Read the latest issue of The Dairy Bar, a bi-weekly report from IDFA partner Ever.Ag. The Dairy Bar features spotlight data, key policy updates, and a one-minute video that covers timely topics for the dairy industry.
The Dairy Bar: Restaurant Prices Climb; Conflict in Middle East Disrupts Crude Oil Markets; and Halloween Spending in a Minute!
Quick Bites: Crude Oil Worries
- Eyes are on crude oil markets as conflict in the Middle East threatens to further disrupt supply and pressure fuel prices.
- Global markets rose to nearly $100 per barrel this summer after Saudi Arabia and Russia announced combined production cuts of 1.3 million barrels per day through the end of the year. While Israel isn’t a significant oil producer, there are concerns that the conflict could spread regionally, worsening the existing supply deficit and sending prices surging anew.
- But consumer fuel costs have yet to feel the pinch amid weak demand. Gas and diesel usage in China remains sluggish as the country’s consumers spend less. Analysts also suggest U.S. fuel demand has already peaked and is unlikely to return to pre-pandemic levels. As a result, the average gas price in the U.S. reached $3.58 per gallon as of the week ending October 21, 30 cents lower compared to 2022 levels. And diesel prices dropped to $4.44 per gallon during the same period, down 78 cents on the year. Analysts expect the current winning streak to continue for the time being, but once the Federal Reserve stops raising interest rates and if a long-expected U.S. recession begins, the dollar could soften again.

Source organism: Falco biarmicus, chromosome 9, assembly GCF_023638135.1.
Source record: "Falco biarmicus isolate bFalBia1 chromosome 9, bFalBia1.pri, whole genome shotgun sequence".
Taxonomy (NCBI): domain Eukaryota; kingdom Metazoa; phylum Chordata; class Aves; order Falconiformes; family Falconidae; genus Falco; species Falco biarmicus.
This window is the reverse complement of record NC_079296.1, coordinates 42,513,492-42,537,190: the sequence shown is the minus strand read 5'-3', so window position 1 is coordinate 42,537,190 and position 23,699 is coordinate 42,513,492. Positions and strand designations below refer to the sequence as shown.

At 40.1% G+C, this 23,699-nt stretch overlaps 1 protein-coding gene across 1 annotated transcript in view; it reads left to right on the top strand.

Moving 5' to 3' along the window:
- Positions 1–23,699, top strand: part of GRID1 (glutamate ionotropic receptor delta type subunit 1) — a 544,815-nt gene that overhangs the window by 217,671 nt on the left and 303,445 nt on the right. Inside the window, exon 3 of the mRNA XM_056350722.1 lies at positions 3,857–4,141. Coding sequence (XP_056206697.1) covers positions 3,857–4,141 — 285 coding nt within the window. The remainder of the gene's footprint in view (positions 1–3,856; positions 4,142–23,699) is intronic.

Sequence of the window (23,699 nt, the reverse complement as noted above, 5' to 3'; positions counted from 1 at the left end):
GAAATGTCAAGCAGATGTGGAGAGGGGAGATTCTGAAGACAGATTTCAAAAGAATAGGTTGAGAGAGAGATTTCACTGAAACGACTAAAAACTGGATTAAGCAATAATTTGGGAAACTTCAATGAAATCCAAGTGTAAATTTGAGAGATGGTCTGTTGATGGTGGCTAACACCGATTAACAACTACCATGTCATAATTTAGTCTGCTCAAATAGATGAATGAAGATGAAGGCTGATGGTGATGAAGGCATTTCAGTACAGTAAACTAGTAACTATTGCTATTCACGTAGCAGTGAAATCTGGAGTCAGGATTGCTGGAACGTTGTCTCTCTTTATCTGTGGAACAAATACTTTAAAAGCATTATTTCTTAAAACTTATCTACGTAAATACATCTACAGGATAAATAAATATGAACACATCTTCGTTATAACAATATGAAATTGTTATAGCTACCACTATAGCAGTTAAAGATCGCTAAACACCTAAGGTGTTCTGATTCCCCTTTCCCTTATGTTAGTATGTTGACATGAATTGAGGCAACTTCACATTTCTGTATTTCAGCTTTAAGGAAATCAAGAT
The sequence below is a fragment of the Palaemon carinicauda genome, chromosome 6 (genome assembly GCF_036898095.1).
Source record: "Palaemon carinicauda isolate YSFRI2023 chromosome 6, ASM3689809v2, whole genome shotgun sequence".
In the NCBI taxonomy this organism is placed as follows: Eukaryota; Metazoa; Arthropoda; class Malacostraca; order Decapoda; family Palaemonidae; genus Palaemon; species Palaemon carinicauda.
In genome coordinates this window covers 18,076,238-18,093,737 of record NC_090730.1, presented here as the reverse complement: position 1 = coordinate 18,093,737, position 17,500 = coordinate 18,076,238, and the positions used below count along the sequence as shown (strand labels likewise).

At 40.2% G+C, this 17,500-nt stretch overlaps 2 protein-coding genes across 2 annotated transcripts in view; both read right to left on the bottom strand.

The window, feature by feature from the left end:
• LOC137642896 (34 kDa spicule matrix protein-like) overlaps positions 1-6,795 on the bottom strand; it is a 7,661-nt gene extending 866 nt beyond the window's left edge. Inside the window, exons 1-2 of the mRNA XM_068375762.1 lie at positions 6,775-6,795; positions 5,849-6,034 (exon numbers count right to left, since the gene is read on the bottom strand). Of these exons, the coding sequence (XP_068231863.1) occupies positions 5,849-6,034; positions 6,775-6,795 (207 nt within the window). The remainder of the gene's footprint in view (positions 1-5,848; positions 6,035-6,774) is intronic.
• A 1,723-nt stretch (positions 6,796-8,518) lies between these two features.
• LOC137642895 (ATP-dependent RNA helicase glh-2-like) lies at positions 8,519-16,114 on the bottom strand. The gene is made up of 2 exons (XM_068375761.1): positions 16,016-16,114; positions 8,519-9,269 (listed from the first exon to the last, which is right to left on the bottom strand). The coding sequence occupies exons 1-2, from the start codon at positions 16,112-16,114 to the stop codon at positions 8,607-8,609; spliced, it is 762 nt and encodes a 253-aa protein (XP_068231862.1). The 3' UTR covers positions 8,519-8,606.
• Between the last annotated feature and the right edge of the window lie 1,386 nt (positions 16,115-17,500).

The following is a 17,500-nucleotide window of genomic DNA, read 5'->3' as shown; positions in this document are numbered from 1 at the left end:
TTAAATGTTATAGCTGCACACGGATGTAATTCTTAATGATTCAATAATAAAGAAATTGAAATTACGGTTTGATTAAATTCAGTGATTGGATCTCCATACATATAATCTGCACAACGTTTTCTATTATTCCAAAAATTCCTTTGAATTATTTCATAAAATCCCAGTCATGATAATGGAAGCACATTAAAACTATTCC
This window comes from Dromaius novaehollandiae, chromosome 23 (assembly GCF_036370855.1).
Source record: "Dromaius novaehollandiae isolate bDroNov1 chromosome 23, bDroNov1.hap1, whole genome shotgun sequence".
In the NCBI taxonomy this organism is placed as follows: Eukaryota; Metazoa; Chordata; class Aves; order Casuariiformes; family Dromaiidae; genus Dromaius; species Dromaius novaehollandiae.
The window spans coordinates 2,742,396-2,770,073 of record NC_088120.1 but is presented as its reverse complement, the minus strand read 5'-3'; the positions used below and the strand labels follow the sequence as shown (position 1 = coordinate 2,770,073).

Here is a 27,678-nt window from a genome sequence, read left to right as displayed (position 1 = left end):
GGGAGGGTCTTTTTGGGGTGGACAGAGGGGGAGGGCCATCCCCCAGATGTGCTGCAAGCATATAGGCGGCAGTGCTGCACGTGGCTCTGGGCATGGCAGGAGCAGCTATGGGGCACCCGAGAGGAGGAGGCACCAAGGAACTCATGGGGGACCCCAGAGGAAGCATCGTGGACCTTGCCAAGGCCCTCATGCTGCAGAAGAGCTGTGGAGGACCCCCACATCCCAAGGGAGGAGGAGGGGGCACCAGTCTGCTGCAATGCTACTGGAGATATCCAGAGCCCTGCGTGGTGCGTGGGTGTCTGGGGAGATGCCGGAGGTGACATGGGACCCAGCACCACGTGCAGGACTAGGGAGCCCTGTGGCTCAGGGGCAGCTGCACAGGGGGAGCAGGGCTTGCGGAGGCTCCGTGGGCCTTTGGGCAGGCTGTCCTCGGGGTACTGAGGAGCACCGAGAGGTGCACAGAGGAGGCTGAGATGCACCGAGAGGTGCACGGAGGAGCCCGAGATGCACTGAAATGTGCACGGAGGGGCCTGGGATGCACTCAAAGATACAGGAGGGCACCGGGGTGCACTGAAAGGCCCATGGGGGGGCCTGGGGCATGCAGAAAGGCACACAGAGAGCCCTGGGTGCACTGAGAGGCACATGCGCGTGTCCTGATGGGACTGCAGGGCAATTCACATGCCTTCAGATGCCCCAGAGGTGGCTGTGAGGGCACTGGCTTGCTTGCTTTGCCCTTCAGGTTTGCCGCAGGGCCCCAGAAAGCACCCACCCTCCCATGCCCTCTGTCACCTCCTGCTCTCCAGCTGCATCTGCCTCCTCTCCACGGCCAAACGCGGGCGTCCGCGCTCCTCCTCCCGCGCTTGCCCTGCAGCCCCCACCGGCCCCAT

- That’s good news for dairy producers as they pay less to produce milk. Lower energy bills also free up disposable income for consumers to spend elsewhere.
- Fewer Americans can afford to skip the stovetop and after-dinner dishes as restaurant prices climb. Food-away-from-home inflation rose 6.0% year-over-year in September, outpacing food-at-home prices (+2.4%) for the sixth consecutive month.
- Analysts expect the gap to cut into dining out demand over the second half of the year, even at quick-service chains. Data by the Bureau of Labor Statistics shows prices for limited-service meals (fast-food and fast-casual dining) have risen 6.4% over the past year, while prices for full-service meals (full-service dining) climbed 5.1%.
- But grocery shopping and at-home meals are offering little relief. Prices for consumer-packaged goods increased 4.9% between July 2022 and the same period this year and are up by an average of 20% compared to 2019, per data by Circana. Dairy is a somewhat affordable exception, with retail natural cheese prices down roughly 3% year-over-year in September, while butter prices declined 4% and milk prices dipped 5%
- How are consumers responding? Not necessarily by buying less. Retail unit sales are down versus prior-year levels, but still well above pre-pandemic levels, according to Circana. However, shoppers are opting for less expensive options, with 31% swapping for lower-cost brands. Of that number, an estimated 23% are buying value brands, while another 26% are opting for store brands.
- Diners are also trading down, but not out. As of August, 78% of respondents to a Circana survey reported using a restaurant within the previous few weeks. But most are shifting when and where they eat. Analysis shows quick-service chain sales are outpacing full-service dining, while morning meals are more popular than lunch and dinner.